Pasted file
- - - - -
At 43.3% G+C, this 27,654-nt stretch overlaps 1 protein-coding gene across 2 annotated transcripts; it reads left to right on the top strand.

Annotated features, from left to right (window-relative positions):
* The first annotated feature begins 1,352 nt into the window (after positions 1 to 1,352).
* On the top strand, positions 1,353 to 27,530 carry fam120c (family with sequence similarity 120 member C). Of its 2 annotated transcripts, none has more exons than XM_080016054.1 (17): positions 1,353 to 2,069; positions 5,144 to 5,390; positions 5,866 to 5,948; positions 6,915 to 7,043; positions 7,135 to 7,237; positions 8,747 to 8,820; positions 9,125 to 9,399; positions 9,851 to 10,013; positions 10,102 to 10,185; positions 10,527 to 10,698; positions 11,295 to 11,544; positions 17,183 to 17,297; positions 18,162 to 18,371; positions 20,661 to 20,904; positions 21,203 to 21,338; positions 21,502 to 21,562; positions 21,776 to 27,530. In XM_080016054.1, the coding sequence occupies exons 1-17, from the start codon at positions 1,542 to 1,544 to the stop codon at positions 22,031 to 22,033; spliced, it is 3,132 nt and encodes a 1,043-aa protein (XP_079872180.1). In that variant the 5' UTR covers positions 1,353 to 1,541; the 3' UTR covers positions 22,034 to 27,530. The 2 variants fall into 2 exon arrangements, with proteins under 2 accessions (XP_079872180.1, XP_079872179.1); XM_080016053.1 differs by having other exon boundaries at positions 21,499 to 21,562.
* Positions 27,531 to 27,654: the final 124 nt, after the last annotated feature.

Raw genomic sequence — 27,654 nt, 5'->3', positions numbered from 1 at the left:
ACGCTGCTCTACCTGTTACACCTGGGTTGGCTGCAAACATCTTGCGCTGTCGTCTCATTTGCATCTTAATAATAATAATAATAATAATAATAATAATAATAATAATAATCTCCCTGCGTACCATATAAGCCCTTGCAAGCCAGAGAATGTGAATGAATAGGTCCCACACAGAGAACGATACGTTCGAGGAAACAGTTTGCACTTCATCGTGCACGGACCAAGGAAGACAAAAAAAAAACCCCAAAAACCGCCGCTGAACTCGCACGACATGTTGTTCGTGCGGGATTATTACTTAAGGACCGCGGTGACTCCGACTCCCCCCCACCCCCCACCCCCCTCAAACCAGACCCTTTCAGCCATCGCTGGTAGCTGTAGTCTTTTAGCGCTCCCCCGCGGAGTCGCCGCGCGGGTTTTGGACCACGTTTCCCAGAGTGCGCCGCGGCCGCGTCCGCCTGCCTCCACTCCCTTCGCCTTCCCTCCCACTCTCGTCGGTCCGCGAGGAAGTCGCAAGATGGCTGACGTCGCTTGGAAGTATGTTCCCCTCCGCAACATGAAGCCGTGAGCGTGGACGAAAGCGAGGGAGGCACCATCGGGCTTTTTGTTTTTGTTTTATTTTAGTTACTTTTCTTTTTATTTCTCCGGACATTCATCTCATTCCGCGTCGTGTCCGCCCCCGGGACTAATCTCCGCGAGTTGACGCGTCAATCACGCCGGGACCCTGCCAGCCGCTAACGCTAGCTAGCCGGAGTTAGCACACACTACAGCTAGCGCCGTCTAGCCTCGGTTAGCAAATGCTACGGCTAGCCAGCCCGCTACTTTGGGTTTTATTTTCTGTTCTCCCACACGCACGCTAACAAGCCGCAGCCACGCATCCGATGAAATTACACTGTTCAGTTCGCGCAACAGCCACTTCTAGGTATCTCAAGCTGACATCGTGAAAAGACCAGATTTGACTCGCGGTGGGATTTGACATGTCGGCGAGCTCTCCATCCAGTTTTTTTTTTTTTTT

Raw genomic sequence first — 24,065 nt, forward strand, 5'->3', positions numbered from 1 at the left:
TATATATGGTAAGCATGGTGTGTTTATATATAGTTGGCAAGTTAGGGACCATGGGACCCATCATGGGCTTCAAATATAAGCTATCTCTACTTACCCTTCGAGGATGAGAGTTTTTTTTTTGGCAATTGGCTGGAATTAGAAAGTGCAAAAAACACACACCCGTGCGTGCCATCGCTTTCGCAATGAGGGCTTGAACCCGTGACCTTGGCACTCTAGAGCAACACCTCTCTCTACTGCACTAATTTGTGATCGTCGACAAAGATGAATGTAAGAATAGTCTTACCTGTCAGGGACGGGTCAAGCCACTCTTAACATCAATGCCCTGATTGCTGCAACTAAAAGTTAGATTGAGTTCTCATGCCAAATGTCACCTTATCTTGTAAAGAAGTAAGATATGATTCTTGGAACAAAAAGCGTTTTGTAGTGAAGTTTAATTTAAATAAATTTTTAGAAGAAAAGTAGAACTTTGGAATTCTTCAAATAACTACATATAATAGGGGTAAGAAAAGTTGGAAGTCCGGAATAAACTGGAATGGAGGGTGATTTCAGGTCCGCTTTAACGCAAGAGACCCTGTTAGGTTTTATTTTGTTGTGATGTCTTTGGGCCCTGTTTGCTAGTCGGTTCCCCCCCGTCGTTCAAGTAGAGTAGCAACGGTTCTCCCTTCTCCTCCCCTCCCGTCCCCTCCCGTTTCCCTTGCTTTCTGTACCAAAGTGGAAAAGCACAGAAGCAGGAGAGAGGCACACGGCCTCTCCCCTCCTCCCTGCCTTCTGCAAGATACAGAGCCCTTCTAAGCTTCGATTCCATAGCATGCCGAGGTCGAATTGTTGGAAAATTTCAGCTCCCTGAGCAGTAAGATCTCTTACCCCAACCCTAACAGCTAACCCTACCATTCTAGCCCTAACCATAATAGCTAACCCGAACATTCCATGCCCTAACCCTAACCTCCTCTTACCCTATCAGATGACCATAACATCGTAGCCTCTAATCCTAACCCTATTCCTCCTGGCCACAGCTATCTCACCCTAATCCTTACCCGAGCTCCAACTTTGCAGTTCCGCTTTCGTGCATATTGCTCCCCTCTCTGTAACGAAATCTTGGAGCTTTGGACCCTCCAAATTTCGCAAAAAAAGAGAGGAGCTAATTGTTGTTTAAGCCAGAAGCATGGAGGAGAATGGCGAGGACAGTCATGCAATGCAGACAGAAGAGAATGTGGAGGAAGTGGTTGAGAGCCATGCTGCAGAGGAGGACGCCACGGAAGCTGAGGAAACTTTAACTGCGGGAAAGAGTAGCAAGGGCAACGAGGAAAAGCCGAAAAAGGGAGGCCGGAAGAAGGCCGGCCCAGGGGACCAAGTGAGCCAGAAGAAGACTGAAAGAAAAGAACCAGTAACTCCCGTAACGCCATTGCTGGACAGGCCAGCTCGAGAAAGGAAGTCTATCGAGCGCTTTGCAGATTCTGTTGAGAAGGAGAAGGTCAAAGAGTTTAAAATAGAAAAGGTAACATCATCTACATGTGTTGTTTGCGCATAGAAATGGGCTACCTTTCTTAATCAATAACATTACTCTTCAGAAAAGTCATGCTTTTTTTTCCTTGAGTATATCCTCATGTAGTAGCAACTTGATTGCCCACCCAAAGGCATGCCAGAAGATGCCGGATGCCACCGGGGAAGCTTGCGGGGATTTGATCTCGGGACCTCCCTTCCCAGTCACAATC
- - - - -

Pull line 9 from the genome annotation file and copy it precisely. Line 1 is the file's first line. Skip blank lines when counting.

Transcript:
TATATATGGTAAGCATGGTGTGTTTATATATAGTTGGCAAGTTAGGGACCATGGGACCCATCATGGGCTTCAAATATAAGCTATCTCTACTTACCCTTCGAGGATGAGAGTTTTTTTTTTGGCAATTGGCTGGAATTAGAAAGTGCAAAAAACACACACCCGTGCGTGCCATCGCTTTCGCAATGAGGGCTTGAACCCGTGACCTTGGCACTCTAGAGCAACACCTCTCTCTACTGCACTAATTTGTGATCGTCGACAAAGATGAATGTAAGAATAGTCTTACCTGTCAGGGACGGGTCAAGCCACTCTTAACATCAATGCCCTGATTGCTGCAACTAAAAGTTAGATTGAGTTCTCATGCCAAATGTCACCTTATCTTGTAAAGAAGTAAGATATGATTCTTGGAACAAAAAGCGTTTTGTAGTGAAGTTTAATTTAAATAAATTTTTAGAAGAAAAGTAGAACTTTGGAATTCTTCAAATAACTACATATAATAGGGGTAAGAAAAGTTGGAAGTCCGGAATAAACTGGAATGGAGGGTGATTTCAGGTCCGCTTTAACGCAAGAGACCCTGTTAGGTTTTATTTTGTTGTGATGTCTTTGGGCCCTGTTTGCTAGTCGGTTCCCCCCCGTCGTTCAAGTAGAGTAGCAACGGTTCTCCCTTCTCCTCCCCTCCCGTCCCCTCCCGTTTCCCTTGCTTTCTGTACCAAAGTGGAAAAGCACAGAAGCAGGAGAGAGGCACACGGCCTCTCCCCTCCTCCCTGCCTTCTGCAAGATACAGAGCCCTTCTAAGCTTCGATTCCATAGCATGCCGAGGTCGAATTGTTGGAAAATTTCAGCTCCCTGAGCAGTAAGATCTCTTACCCCAACCCTAACAGCTAACCCTACCATTCTAGCCCTAACCATAATAGCTAACCCGAACATTCCATGCCCTAACCCTAACCTCCTCTTACCCTATCAGATGACCATAACATCGTAGCCTCTAATCCTAACCCTATTCCTCCTGGCCACAGCTATCTCACCCTAATCCTTACCCGAGCTCCAACTTTGCAGTTCCGCTTTCGTGCATATTGCTCCCCTCTCTGTAACGAAATCTTGGAGCTTTGGACCCTCCAAATTTCGCAAAAAAAGAGAGGAGCTAATTGTTGTTTAAGCCAGAAGCATGGAGGAGAATGGCGAGGACAGTCATGCAATGCAGACAGAAGAGAATGTGGAGGAAGTGGTTGAGAGCCATGCTGCAGAGGAGGACGCCACGGAAGCTGAGGAAACTTTAACTGCGGGAAAGAGTAGCAAGGGCAACGAGGAAAAGCCGAAAAAGGGAGGCCGGAAGAAGGCCGGCCCAGGGGACCAAGTGAGCCAGAAGAAGACTGAAAGAAAAGAACCAGTAACTCCCGTAACGCCATTGCTGGACAGGCCAGCTCGAGAAAGGAAGTCTATCGAGCGCTTTGCAGATTCTGTTGAGAAGGAGAAGGTCAAAGAGTTTAAAATAGAAAAGGTAACATCATCTACATGTGTTGTTTGCGCATAGAAATGGGCTACCTTTCTTAATCAATAACATTACTCTTCAGAAAAGTCATGCTTTTTTTTCCTTGAGTATATCCTCATGTAGTAGCAACTTGATTGCCCACCCAAAGGCATGCCAGAAGATGCCGGATGCCACCGGGGAAGCTTGCGGGGATTTGATCTCGGGACCTCCCTTCCCAGTCACAATC